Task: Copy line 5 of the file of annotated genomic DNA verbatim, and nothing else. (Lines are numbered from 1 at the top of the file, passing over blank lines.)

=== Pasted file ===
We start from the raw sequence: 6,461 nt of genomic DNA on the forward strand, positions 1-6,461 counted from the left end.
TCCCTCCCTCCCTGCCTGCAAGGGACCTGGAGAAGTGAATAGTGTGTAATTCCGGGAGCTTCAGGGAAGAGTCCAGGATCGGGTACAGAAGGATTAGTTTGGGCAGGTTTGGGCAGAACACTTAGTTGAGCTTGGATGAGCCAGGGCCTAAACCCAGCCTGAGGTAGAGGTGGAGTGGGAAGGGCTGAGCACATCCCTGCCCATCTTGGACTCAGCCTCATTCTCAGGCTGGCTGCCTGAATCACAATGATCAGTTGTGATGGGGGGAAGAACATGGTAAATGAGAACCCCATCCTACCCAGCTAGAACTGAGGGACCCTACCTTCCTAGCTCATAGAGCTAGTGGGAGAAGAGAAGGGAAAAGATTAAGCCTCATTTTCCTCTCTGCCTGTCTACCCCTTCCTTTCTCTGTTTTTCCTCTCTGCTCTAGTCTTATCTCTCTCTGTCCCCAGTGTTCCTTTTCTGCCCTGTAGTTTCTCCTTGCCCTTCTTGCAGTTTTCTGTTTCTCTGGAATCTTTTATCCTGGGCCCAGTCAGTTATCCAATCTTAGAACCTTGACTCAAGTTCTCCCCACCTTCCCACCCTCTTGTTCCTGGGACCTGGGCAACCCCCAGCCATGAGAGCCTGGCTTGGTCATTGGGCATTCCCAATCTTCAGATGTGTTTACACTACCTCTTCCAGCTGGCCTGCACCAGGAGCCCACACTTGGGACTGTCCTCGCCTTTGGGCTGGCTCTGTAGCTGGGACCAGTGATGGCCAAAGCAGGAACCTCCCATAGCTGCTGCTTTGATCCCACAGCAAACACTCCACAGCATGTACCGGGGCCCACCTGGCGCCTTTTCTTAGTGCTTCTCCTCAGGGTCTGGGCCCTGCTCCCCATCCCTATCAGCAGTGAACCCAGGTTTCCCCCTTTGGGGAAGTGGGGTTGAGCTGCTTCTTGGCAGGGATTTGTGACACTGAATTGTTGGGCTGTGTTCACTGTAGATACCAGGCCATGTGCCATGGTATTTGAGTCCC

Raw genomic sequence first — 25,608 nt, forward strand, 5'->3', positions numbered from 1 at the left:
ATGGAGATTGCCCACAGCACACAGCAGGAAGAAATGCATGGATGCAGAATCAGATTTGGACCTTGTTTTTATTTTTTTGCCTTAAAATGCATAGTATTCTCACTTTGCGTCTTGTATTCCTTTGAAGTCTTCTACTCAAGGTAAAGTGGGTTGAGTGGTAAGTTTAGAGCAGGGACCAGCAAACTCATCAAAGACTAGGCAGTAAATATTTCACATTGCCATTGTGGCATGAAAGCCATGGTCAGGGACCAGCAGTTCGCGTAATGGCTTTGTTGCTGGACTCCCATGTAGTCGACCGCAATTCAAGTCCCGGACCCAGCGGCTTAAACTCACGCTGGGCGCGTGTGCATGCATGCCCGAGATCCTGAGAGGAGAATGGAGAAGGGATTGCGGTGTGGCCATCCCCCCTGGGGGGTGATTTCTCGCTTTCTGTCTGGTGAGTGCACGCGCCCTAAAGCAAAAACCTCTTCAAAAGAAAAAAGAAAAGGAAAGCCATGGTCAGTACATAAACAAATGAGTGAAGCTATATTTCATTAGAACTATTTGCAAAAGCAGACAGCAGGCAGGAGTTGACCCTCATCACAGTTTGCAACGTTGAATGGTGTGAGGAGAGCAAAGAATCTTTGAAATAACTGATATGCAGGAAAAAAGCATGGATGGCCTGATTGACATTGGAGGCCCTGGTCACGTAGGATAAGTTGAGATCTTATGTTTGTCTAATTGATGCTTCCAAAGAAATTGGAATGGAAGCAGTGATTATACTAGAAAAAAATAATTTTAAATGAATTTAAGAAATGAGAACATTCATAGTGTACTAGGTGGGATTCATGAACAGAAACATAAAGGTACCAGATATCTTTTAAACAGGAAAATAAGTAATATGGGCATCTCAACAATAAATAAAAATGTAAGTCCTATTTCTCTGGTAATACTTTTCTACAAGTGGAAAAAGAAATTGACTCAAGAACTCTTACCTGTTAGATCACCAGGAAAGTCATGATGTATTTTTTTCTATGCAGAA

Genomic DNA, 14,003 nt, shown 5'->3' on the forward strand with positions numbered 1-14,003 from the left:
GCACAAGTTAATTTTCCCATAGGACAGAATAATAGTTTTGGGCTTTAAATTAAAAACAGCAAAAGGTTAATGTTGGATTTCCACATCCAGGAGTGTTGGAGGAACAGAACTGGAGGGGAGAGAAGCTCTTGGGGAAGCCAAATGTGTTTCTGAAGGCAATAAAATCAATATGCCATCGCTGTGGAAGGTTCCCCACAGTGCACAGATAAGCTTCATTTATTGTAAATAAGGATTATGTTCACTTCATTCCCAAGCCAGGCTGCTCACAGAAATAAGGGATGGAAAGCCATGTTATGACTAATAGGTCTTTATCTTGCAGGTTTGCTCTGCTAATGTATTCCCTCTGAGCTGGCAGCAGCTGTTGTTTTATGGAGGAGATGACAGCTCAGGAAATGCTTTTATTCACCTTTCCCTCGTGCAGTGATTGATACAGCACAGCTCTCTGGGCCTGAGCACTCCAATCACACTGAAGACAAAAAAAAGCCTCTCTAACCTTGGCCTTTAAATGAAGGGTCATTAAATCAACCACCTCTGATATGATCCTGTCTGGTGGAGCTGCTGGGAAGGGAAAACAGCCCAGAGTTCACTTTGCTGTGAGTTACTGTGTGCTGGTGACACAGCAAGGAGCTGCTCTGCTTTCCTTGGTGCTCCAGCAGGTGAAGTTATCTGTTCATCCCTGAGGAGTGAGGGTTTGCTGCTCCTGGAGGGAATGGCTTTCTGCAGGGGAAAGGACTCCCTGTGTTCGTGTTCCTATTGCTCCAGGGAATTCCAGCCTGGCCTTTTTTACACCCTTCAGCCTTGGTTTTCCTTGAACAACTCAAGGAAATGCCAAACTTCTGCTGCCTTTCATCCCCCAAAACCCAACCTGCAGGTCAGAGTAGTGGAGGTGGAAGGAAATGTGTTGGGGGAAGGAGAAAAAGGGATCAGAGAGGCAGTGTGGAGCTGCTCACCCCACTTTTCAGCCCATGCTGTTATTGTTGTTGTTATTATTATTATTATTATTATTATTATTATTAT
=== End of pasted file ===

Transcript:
Genomic DNA, 14,003 nt, shown 5'->3' on the forward strand with positions numbered 1-14,003 from the left: